In state after state, one of the ways public colleges and universities are balancing their budgets is by aiming to admit more students from out of state (who are charged much higher tuition rates). In theory, this means more revenue for the entire university, although critics have warned about weakening the ties between public universities and their own states.
In California, where public higher education has experienced cut after cut, the choices are particularly difficult. For the spring semester of 2013, the California State University has told campus leaders they may not admit any Californian students to graduate programs. Given that tuition covers only a fraction of the costs of these students' education, the university said it couldn't afford them.
But the system said its campuses could admit out-of-state students, since they didn't cost the state money. Many campuses simply adopted the rule across their institutions, but as the Bay Area News Group first reported, Cal State's East Bay campus decided to give departments the option to admit applicants from out of state (primarily international students) while rejecting Californians seeking to enter programs in January.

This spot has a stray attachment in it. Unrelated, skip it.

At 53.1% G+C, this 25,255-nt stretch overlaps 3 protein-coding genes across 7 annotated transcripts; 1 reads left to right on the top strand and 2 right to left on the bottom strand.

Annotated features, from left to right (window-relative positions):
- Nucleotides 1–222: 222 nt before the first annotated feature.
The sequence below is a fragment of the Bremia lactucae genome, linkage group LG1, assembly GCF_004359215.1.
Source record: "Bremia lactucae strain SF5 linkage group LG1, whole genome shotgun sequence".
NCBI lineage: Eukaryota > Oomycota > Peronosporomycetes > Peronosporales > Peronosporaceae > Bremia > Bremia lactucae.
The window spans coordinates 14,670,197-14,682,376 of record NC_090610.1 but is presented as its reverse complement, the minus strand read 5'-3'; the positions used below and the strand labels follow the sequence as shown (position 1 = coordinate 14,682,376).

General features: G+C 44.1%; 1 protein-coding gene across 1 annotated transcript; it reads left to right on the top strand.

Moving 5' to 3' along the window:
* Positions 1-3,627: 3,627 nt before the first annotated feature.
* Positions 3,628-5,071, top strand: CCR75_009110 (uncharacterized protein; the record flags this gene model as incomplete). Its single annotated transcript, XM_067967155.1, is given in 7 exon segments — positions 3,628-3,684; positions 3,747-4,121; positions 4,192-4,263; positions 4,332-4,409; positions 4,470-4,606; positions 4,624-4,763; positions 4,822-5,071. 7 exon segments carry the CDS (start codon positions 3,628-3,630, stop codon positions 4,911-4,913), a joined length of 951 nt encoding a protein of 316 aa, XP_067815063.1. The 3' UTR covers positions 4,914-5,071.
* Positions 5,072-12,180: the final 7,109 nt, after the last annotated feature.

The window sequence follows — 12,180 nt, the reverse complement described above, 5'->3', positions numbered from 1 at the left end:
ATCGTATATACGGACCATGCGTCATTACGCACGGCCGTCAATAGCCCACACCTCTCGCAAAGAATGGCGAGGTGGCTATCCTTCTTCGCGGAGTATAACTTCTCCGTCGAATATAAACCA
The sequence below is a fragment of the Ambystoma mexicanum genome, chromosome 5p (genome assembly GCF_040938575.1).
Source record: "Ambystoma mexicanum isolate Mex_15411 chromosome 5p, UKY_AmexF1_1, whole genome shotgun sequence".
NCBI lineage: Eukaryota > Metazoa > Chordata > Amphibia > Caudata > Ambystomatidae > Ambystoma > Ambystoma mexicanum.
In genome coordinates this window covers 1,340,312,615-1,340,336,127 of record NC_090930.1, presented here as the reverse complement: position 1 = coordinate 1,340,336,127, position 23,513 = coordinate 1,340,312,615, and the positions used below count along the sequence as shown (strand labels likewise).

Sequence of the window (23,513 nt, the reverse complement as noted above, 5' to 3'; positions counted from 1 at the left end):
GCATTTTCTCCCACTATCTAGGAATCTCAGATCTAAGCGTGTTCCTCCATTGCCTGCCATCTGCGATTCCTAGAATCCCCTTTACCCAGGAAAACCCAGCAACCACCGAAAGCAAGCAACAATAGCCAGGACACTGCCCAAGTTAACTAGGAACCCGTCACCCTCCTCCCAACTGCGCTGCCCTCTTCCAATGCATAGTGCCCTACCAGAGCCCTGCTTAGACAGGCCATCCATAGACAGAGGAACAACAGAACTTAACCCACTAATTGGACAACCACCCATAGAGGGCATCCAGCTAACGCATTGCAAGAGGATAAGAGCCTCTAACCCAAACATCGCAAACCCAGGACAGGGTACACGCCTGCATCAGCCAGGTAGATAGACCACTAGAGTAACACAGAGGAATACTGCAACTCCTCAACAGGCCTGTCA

In most cases where public colleges or universities are admitting more out-of-state students, they are not banning in-state applicants, just raising the bar for them to get in, or expanding class sizes to admit more from out of state. The Cal State policy affects only a minority of students (grad students), but the idea that a public university would permit graduate departments to admit only from out of state has stunned and upset some faculty members.
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